sales and customer service experience.

We offer excellent compensation and benefits
for part-time employees.*

Tuition reimbursement Vision Care plan
Prescription plan Medical and dental insurance
Dependent-care Reimbursement 401(k)
Vacation Sick pay Holiday pay




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Qualified candidates apply online:
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EOE






Aug. 1,. TELEGRAPH, TIMES & MONITOR--C-SECTION Page 11C


w -- n--


BHS
Continued from p. 7C
In the Tornadoes' 34-7 win
over Bishop Kenny in the
spring, the junior back rushed


for 278 yards and four
touchdowns on just seven
carries.
"All you've got to do is give
him a little crease and he'll
go," Bankston said. "If he gets
in the open field, he's hard to
deal with. He's fast."


F'

'.1.'.h~~


Ben Hawkins
throws the
ball to
defensive
backs during
a drill.


a. .n




.. .


COACH
Continued from p. 7C
with different personalities,"
Hawkins said. "It definitely
helped me learn a lot of
patience and not to just assume
things about kids."
I Hawkins attempted to get a
job on the BHS coaching staff
that year, but there were no
openings. Instead, Hawkins
coached the defensive line and
wide receivers for Gainesville
High School's freshman team.
: It was a good experience,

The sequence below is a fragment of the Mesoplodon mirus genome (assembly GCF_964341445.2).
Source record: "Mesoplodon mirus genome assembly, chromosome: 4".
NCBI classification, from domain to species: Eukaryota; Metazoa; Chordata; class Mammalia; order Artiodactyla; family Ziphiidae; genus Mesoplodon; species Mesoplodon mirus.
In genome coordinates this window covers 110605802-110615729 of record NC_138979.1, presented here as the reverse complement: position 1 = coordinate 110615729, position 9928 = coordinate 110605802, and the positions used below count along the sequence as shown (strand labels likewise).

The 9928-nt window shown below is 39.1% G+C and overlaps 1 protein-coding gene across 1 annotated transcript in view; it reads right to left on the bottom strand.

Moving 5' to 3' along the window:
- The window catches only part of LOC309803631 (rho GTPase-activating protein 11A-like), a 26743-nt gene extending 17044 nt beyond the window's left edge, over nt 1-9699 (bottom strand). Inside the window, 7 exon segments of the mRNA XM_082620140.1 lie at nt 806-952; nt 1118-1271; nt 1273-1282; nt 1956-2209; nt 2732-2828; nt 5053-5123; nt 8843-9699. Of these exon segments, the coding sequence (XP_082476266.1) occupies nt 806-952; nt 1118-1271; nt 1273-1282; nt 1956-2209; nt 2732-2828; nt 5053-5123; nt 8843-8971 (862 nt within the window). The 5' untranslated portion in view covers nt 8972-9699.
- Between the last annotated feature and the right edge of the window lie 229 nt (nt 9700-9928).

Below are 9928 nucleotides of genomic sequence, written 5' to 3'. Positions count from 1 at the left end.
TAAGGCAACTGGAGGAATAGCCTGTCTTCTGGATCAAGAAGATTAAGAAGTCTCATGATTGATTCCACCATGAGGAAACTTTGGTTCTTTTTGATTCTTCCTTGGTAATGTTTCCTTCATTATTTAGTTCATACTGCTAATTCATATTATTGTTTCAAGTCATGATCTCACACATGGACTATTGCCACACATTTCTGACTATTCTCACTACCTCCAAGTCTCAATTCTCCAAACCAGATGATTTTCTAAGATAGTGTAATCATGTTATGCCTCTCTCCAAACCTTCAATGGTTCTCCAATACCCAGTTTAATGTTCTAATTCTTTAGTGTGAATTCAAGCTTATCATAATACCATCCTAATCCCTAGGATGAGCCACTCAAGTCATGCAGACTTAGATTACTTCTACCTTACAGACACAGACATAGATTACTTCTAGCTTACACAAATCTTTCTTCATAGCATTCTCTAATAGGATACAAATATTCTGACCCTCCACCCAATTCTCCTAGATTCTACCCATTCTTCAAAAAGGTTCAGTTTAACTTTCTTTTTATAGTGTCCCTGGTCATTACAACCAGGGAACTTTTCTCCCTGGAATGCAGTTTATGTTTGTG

one that provided him with
many learning opportunities
from the GHS staff. However,
Hawkins wanted to coach in
Bradford County, where he
was now working. He
,approached BHS head coach
Chad Bankston. saying he
would like to coach at BHS
this season, even if it meant
doing so as a volunteer.
Hawkins did not have to
forego earning a coaching
stipend because a position did
open up this year on the BHS
s- taff. Now he finds himself
coaching for the Scarlet and
Gray-the colors he once
donned as. a linebacker and
safety for the Tornadoes.
He played only two years at
BHS, however, as he made
some decisions that prevented
him from playing as a


sophomore and junior.
"I had my priorities mixed
up," Hawkins said -"I'd-rather-
bebagringg out oLnjustdobing
stuff that"I sliouldn't be doing,
as far as hanging out with the
wrong people and stuff like
that."
He did want to continue
playing football, but he wanted
to do other things during the
summer instead of
participating in team workouts.
Hawkins admitted he thought
David Hurse, the head coach at
the time, would allow him to
play anyway. However,
Hurse's rule was if you
weren't part of the team during
the summer, you weren't part
of the team during the season.